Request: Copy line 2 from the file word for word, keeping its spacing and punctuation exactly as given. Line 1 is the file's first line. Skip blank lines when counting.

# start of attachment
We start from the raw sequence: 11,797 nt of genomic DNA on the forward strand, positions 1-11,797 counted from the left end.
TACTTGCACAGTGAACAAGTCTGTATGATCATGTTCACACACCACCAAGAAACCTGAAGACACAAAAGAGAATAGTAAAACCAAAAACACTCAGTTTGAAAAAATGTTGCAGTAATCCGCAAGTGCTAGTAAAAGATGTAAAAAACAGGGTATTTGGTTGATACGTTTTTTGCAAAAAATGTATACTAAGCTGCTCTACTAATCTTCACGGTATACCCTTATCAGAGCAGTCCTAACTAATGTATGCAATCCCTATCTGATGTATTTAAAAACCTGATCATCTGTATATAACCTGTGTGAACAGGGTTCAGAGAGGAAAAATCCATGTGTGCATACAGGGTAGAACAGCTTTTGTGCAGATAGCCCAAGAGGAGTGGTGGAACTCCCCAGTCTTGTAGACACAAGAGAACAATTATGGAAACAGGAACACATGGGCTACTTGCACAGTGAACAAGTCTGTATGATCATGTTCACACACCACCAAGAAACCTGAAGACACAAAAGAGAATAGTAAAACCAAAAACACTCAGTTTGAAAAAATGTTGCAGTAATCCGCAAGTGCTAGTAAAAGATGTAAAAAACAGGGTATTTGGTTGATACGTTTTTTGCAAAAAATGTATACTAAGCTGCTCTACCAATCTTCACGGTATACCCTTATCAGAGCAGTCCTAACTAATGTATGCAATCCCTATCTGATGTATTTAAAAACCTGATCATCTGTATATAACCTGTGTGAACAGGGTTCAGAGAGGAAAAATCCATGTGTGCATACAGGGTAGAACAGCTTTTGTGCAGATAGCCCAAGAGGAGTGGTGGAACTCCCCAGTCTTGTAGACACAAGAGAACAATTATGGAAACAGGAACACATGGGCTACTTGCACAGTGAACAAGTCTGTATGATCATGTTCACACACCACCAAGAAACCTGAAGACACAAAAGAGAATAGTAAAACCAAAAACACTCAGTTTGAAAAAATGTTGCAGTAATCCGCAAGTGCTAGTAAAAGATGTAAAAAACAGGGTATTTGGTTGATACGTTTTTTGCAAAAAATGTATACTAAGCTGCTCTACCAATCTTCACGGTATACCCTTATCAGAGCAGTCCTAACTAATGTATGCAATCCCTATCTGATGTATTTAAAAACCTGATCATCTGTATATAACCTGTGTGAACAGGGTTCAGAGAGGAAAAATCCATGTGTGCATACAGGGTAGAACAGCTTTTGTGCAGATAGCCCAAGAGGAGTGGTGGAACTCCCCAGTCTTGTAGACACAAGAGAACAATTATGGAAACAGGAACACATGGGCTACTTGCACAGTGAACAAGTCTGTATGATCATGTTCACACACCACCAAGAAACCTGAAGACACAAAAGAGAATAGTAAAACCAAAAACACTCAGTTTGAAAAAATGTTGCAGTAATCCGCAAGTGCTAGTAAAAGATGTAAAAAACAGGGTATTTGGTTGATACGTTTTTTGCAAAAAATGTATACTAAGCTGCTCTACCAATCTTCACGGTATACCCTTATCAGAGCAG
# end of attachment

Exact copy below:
TACTTGCACAGTGAACAAGTCTGTATGATCATGTTCACACACCACCAAGAAACCTGAAGACACAAAAGAGAATAGTAAAACCAAAAACACTCAGTTTGAAAAAATGTTGCAGTAATCCGCAAGTGCTAGTAAAAGATGTAAAAAACAGGGTATTTGGTTGATACGTTTTTTGCAAAAAATGTATACTAAGCTGCTCTACTAATCTTCACGGTATACCCTTATCAGAGCAGTCCTAACTAATGTATGCAATCCCTATCTGATGTATTTAAAAACCTGATCATCTGTATATAACCTGTGTGAACAGGGTTCAGAGAGGAAAAATCCATGTGTGCATACAGGGTAGAACAGCTTTTGTGCAGATAGCCCAAGAGGAGTGGTGGAACTCCCCAGTCTTGTAGACACAAGAGAACAATTATGGAAACAGGAACACATGGGCTACTTGCACAGTGAACAAGTCTGTATGATCATGTTCACACACCACCAAGAAACCTGAAGACACAAAAGAGAATAGTAAAACCAAAAACACTCAGTTTGAAAAAATGTTGCAGTAATCCGCAAGTGCTAGTAAAAGATGTAAAAAACAGGGTATTTGGTTGATACGTTTTTTGCAAAAAATGTATACTAAGCTGCTCTACCAATCTTCACGGTATACCCTTATCAGAGCAGTCCTAACTAATGTATGCAATCCCTATCTGATGTATTTAAAAACCTGATCATCTGTATATAACCTGTGTGAACAGGGTTCAGAGAGGAAAAATCCATGTGTGCATACAGGGTAGAACAGCTTTTGTGCAGATAGCCCAAGAGGAGTGGTGGAACTCCCCAGTCTTGTAGACACAAGAGAACAATTATGGAAACAGGAACACATGGGCTACTTGCACAGTGAACAAGTCTGTATGATCATGTTCACACACCACCAAGAAACCTGAAGACACAAAAGAGAATAGTAAAACCAAAAACACTCAGTTTGAAAAAATGTTGCAGTAATCCGCAAGTGCTAGTAAAAGATGTAAAAAACAGGGTATTTGGTTGATACGTTTTTTGCAAAAAATGTATACTAAGCTGCTCTACCAATCTTCACGGTATACCCTTATCAGAGCAGTCCTAACTAATGTATGCAATCCCTATCTGATGTATTTAAAAACCTGATCATCTGTATATAACCTGTGTGAACAGGGTTCAGAGAGGAAAAATCCATGTGTGCATACAGGGTAGAACAGCTTTTGTGCAGATAGCCCAAGAGGAGTGGTGGAACTCCCCAGTCTTGTAGACACAAGAGAACAATTATGGAAACAGGAACACATGGGCTACTTGCACAGTGAACAAGTCTGTATGATCATGTTCACACACCACCAAGAAACCTGAAGACACAAAAGAGAATAGTAAAACCAAAAACACTCAGTTTGAAAAAATGTTGCAGTAATCCGCAAGTGCTAGTAAAAGATGTAAAAAACAGGGTATTTGGTTGATACGTTTTTTGCAAAAAATGTATACTAAGCTGCTCTACCAATCTTCACGGTATACCCTTATCAGAGCAG